Kinder Torah - Parshat Balak

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Parshat Balak

Never Say Never

"Hashem opened the mouth of the donkey and it said to Bilaam, 'What have I done to you that you struck me these three times?'" (Bamidbar 22:28). This was an awesome miracle, which went totally against the laws of nature. This miracle was so unique that it needed to be created during the six days of creation (Pirkei Avos 5:6). Who was deserving of such a miracle and why was it performed? Bilaam HaRasha (the evil one). The Tanna in Pirkei Avos (5:19) describes Bilaam as being jealous, craving honor, and having lust for pleasures, three of the worst possible qualities of a human being. In addition to that, he defied Hashem's will by going to curse the Jewish people. He continually ignored Hashem's attempts to convince him to stop his evil ways. We might think that a person such as this is lost. There is no hope for him. Give up on him. The Sforno disagrees. "Hashem opened the mouth of the donkey." Why? In order to arouse Bilaam to do teshuva (repent). To show him that Hashem gives the power of speech. He can also remove the power of speech. All this was done in order to avoid having to destroy Bilaam. Although he was so evil, Hashem did not give up on him. On the contrary, He performed a tremendous miracle to attempt to save him.


Never say that you will never change. You may have done an aveyrah (sin) 100 times. So what? Now is the time to change, before you do it the 101st time. Bilaam committed some of the worst aveyros possible. Hashem did not give up on him. He does not give up on you, and therefore you should not despair either. Similarly, do not give up on others. This may be the time that they change. All they need is a little encouragement from you. Help yourself and help them. Never say never.

No Grudge

Who is Your Teacher?

Avraham or Bilaam?

The Mishna in Pirkei Avos (5:19) writes that one who has the three character traits of "a good eye", "low spirit", and "low physical desires" is a student of Avraham Avinu. "A good eye" means that the person looks favorably on another's possessions. He is not jealous. "A low spirit" characterizes a humble person. One who has "low physical desires" is happy with his standard of living. One who has the opposite character traits of jealousy, craving for honor, and lust for pleasures is a student of Bilaam HaRasha. Rashi writes that Bilaam wanted to put an ayin hora (evil eye) on the Jewish people. His craving for honor is exhibited by the fact that he wanted to travel in grand style, with the most prestigious officers that Balak could send. His allusion to a house filled with silver and gold shows his desire for physical pleasures. The students of Avraham Avinu have a good life in this world and in the next world. The students of Bilaam suffer in the next world. Some say that they do not enjoy this world either. The Mishna is telling us the great reward that we will receive if we are like Avraham Avinu.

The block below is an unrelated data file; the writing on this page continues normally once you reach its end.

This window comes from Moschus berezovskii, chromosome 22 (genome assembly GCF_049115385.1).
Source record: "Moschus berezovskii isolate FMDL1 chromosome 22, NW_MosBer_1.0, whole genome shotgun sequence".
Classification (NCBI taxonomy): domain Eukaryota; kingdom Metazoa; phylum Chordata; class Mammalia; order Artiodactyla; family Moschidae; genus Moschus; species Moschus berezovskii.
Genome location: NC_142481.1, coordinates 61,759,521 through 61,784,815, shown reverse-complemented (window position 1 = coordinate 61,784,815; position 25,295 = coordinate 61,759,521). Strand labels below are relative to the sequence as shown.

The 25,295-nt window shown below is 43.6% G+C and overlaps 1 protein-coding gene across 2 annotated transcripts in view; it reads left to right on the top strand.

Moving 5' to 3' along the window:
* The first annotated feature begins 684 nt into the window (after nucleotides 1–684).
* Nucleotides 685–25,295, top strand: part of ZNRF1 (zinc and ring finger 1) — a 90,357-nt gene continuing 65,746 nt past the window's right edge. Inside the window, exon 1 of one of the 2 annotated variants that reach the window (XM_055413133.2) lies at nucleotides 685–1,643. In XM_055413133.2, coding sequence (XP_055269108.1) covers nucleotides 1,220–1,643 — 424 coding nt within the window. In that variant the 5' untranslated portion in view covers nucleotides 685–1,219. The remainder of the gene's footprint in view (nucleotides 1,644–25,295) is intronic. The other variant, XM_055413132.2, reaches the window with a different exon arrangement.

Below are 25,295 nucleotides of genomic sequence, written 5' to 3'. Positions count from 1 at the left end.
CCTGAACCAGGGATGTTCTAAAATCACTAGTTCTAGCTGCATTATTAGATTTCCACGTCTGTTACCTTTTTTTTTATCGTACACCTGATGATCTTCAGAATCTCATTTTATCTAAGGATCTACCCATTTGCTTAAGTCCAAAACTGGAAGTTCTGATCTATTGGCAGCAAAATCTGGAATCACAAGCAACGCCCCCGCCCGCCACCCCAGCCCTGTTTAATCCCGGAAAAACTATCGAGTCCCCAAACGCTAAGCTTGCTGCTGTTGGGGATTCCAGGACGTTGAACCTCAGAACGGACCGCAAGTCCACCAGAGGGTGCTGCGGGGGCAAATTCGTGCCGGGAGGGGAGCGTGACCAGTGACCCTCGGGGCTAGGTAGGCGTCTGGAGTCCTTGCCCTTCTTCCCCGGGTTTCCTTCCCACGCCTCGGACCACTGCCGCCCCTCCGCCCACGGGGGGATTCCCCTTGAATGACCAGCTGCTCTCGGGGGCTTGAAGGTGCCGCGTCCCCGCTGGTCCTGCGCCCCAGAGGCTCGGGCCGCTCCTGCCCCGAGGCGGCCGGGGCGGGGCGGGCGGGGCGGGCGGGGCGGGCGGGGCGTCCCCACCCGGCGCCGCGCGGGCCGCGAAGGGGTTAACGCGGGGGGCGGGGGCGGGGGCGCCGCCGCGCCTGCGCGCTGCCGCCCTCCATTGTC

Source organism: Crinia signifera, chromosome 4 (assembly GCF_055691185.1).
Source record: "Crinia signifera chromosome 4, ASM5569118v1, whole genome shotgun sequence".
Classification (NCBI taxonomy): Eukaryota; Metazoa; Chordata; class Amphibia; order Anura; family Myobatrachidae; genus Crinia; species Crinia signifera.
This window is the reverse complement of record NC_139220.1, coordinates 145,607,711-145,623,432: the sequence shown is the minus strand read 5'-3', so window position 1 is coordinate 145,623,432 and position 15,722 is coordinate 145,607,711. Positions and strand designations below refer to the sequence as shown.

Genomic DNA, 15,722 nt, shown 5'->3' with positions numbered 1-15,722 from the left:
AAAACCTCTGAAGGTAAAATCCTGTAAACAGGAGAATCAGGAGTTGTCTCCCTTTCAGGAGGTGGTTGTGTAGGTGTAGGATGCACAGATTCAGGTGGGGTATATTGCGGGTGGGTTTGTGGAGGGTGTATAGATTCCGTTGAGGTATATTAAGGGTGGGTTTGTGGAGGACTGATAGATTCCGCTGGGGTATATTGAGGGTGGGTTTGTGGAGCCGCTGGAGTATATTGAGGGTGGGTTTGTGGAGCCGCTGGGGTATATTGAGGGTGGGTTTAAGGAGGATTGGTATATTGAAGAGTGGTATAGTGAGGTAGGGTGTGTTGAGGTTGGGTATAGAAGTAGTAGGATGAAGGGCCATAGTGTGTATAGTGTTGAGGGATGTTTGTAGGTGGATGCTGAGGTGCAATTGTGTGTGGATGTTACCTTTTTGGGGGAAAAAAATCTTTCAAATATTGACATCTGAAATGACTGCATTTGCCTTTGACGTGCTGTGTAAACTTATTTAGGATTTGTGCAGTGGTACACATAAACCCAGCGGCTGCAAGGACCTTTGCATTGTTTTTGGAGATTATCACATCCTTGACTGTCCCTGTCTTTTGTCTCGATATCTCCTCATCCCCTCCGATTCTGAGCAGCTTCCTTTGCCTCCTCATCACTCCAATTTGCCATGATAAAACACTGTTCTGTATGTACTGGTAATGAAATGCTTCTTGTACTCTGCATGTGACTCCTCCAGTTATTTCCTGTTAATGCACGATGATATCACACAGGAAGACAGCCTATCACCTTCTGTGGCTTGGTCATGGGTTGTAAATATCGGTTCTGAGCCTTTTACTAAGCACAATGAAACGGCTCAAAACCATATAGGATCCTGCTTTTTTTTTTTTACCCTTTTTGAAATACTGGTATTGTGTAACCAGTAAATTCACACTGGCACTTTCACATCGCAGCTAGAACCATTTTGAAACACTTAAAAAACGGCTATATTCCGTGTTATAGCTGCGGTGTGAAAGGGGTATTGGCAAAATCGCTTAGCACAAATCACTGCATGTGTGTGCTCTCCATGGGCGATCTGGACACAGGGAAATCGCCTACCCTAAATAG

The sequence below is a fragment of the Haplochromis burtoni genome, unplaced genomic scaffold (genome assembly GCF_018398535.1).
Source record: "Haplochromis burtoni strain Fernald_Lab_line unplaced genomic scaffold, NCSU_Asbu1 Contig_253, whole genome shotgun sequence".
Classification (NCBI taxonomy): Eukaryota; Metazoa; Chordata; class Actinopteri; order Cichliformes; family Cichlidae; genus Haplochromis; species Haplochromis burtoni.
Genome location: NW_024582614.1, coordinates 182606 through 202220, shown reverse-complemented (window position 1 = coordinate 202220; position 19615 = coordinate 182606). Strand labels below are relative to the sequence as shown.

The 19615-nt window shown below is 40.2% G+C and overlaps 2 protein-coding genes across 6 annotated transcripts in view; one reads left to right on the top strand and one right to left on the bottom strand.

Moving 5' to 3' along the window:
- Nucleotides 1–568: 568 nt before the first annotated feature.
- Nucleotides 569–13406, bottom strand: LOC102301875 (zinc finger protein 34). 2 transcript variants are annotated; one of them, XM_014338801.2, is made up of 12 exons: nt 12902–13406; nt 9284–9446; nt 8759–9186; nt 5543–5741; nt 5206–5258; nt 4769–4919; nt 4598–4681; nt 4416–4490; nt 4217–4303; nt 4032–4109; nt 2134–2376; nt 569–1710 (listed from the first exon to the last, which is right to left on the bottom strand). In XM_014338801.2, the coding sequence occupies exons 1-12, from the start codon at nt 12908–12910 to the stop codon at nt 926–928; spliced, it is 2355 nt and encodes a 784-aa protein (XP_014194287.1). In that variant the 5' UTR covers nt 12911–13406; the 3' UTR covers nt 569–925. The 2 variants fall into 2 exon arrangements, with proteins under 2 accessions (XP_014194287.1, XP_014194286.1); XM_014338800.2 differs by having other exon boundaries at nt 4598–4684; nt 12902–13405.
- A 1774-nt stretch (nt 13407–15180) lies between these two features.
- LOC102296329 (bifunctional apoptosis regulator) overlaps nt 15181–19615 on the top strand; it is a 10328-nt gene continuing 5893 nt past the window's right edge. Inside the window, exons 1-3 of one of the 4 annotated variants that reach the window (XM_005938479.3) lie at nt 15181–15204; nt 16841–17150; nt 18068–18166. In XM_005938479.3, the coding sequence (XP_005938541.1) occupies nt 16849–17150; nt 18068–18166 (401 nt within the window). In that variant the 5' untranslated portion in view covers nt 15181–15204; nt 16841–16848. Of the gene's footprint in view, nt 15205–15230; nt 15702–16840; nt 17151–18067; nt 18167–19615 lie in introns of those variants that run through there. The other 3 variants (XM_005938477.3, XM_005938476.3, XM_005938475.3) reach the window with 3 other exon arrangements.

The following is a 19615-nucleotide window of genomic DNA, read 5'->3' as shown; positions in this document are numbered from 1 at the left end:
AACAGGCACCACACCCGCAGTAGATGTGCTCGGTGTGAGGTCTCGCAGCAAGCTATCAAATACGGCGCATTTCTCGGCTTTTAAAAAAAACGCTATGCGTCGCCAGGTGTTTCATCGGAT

When our brother or our friend receives a gift, who are we going to be like? Are we going to be like Bilaam and be jealous, or be like Avraham Avinu and be happy for him? Are we going to be like Bilaam and do things just for recognition, so others will notice? Or, are we going to be like Avraham and do what is right and not worry about the honor. When Imma says no more treats are we going to complain that we want more like Bilaam? Or are we going to be happy with what we have, like Avraham?

Not A Burden

Instead of cursing the Jewish people, Bilaam blessed us. "He did not see any struggling in Israel" (Bamidbar 23:21). How could he say that the Jewish people do not struggle? We learned just a few weeks ago in parshas Bechukosai that we must toil in Torah (omel batorah). To learn Torah properly you must struggle. The Ohr HaChaim HaKadosh explains that although we work hard, it does not feel like a burden. When you are working at something, that you love and you know that it is worthwhile, you do not feel strained. On the contrary. It is your greatest pleasure and enjoyment to work hard. You express your creativity and feel great accomplishment. Toiling in Torah learning is not a burden. It is our privilege.


Do you remember last year's summer vacation? I'm sure that there were lots of preparations. Packing the clothes, food, and toys take time. Schlepping the suitcases, making the reservations, packing up the car, and preparing the house. The list is endless. Does anyone ever say, "Oy vey, vacation is such a struggle?" Of course not. Vacation is a pleasure. Sure it is hard work. But that hard work is for a good purpose. The whole family goes away together, sees some new sights, and gets plenty of rest and relaxation. This builds family unity, and everyone arrives back home refreshed with new energy for school and their jobs. The hard work is anything but a struggle. So too with Torah and mitzvos. Sure they are hard work. But they are not a struggle. Our Torah learning keeps the world going and is a source of blessing in our lives. Mitzvos bring us closer to Hashem and earn tremendous rewards for us. How could anything so important and satisfying be a struggle?

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